On residency, I remembered how much I enjoyed extended reading time. Having several hours a day to sit and read, uninterrupted, I could tap back into that sense of joy and wonder that's much harder to fall into when you're reading through a few pages in a day.
Before residency, I would have said I read often. I always have at least one book going on my nightstand, I read my book club's pick, and my wife and I read aloud to one another, so there'a a third book in the mix.
Since getting back from residency, I've been stricter about television watching. As often as not now, I'm likely to be propped up with a book while my wife watches something on Netflix. Or I'll watch one episode of something with her and then read.
Sure, there are those days when I want nothing more than to zone out in front of a silly show and go to sleep, but I'm finding balance and making space for activities that enrich me, challenge me, and prompt growth.
For me, television isn't one of those things.
Trust in the Process, or Get Up When the Words Aren't Getting on the Page
The writing process is just that, a process—and every writer's process is different. Some swear by elaborate warm-up rituals, reading and exercises, or only writing when "in the mood."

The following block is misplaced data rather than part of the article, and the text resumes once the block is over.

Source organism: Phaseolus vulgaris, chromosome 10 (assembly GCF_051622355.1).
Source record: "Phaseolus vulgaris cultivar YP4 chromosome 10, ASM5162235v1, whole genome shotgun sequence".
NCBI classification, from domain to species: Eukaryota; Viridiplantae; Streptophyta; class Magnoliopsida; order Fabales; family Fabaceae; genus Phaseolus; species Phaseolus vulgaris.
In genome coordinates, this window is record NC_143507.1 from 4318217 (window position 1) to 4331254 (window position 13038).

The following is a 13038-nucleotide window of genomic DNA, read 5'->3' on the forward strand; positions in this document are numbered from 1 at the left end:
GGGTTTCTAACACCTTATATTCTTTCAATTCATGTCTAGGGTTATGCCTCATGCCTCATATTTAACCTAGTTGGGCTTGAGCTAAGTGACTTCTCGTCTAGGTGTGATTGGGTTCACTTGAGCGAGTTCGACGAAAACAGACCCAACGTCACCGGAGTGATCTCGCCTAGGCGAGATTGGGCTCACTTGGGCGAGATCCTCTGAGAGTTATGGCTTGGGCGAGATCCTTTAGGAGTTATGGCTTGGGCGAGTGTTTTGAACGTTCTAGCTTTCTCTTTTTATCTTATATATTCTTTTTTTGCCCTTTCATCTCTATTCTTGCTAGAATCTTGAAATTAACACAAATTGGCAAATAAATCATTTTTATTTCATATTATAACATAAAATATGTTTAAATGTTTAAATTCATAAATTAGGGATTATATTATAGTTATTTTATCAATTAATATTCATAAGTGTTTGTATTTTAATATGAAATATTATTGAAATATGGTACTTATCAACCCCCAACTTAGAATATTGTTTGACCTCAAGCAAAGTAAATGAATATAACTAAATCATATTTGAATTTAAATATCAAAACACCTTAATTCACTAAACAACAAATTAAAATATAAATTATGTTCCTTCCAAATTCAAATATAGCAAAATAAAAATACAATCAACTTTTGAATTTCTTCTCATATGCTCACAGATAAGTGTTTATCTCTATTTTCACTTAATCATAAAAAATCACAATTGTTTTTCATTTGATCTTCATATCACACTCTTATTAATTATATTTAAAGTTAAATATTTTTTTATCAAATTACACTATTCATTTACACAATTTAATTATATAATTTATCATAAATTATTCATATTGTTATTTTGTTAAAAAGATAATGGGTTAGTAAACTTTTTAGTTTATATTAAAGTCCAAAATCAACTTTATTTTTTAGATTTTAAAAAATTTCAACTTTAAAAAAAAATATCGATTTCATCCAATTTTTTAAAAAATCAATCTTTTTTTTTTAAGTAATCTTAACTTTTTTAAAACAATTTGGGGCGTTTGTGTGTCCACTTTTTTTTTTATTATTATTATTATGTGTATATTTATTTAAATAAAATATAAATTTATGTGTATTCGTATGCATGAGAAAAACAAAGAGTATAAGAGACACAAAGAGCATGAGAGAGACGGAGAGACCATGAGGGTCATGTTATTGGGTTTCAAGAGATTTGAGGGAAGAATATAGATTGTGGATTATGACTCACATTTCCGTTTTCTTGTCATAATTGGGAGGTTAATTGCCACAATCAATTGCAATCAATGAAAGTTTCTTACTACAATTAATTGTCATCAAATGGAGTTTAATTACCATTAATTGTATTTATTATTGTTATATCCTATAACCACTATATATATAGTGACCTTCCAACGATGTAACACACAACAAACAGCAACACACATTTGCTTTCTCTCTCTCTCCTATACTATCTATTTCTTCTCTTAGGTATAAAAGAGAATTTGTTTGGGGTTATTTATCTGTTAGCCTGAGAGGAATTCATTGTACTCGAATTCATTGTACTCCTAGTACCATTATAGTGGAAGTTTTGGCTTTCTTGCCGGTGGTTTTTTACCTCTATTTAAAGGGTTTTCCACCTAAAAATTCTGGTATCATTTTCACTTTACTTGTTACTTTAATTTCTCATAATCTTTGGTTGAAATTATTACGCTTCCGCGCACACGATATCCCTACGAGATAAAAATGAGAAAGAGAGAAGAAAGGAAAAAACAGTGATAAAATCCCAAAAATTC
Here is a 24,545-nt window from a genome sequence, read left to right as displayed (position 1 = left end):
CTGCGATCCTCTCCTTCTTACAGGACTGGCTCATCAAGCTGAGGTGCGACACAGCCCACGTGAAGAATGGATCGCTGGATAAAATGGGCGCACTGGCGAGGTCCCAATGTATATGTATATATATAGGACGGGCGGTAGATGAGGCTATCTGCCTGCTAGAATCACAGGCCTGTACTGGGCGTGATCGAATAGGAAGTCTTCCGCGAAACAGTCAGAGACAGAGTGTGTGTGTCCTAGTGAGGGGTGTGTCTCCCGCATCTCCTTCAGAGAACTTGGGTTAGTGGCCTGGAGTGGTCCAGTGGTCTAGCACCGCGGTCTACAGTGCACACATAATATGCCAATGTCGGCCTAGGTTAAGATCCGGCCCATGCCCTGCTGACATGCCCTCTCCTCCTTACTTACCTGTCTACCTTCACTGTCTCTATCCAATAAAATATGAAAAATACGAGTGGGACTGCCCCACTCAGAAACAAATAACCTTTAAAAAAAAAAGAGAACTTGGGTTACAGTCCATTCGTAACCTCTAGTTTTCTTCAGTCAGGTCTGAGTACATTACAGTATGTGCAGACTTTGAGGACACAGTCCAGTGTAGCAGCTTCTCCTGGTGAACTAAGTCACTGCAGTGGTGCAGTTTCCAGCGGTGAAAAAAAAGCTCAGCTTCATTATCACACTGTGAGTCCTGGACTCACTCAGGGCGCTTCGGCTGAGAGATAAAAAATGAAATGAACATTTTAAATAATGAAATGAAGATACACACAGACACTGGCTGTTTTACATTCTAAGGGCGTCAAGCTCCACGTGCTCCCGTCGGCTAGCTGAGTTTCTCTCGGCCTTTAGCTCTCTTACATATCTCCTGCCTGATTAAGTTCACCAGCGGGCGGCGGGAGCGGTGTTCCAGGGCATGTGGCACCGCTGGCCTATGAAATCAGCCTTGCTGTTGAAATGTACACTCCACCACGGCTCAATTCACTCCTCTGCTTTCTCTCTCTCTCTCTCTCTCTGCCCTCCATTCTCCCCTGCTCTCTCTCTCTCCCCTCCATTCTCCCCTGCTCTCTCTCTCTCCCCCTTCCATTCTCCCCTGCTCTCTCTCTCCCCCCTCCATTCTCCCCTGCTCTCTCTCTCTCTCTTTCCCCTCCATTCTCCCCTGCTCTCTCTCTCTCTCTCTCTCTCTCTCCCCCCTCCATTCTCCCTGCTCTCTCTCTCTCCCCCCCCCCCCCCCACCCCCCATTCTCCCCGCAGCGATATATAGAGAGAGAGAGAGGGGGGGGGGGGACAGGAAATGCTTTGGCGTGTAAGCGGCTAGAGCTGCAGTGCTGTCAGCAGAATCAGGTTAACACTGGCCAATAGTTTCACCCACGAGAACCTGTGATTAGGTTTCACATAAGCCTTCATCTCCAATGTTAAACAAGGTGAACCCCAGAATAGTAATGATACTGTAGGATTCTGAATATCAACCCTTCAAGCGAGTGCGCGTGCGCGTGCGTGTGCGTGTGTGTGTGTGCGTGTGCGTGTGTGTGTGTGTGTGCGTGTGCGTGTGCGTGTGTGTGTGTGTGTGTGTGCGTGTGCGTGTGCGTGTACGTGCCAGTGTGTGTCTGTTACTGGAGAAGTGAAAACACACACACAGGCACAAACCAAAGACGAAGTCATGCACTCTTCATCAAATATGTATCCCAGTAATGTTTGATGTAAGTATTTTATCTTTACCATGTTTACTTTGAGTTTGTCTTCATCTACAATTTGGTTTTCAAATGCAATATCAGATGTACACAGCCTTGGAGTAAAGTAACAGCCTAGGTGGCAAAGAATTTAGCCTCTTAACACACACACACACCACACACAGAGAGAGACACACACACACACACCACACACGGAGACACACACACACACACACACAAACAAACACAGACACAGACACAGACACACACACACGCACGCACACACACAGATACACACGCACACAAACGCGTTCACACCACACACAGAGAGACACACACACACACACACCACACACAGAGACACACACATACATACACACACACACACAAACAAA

In Alaska, I became more in-tune with my writing process because I had 20 hours of daylight and few distractions, aside from my fellow residents, a pack of dogs, and the wild Alaskan landscape.
I got to take what I already knew about my writing process (namely, I'm a zombie in the morning so can't think creatively until I've had coffee) and play with it. Stretch it. Get curious about it.
Writing no longer had to be done in 45-minute chunks of time in between taking out the dogs and eating lunch. I could spend two hours getting together an outline or drafting a story. I could write until I got myself stuck, and I did.
Then a funny thing would happen. I would walk to the beach or ride my bike to the tidal flats. I'd put together a lunch salad or read a few pages of an anthology. I'd take the pressure off of coming up with a resolution to the problem and—inevitably, always—the answer would find me when I shifted focus. I'd return to the writing desk for another couple-hour session and the next time a creative block arose, I would not fight my way through it. Instead, I'd take a break and let my subconscious wrestle with things.
Each time I found the answer I needed by taking a rest from the work, I came to see that the struggle—the writer's block, the scene that wouldn't come together, the uncertainty about a character's motive—was part of the process. I could not proceed because some part of the idea was off, and when my unthinking mind had worked it out, the way forward would be clear.
Now, I don’t force the writing. I don't get mad at myself because the writing is "not working" during the time I have to give it. I understand that the obstacles are part of the process, and I trust that a scene that won't come together today will resolve itself.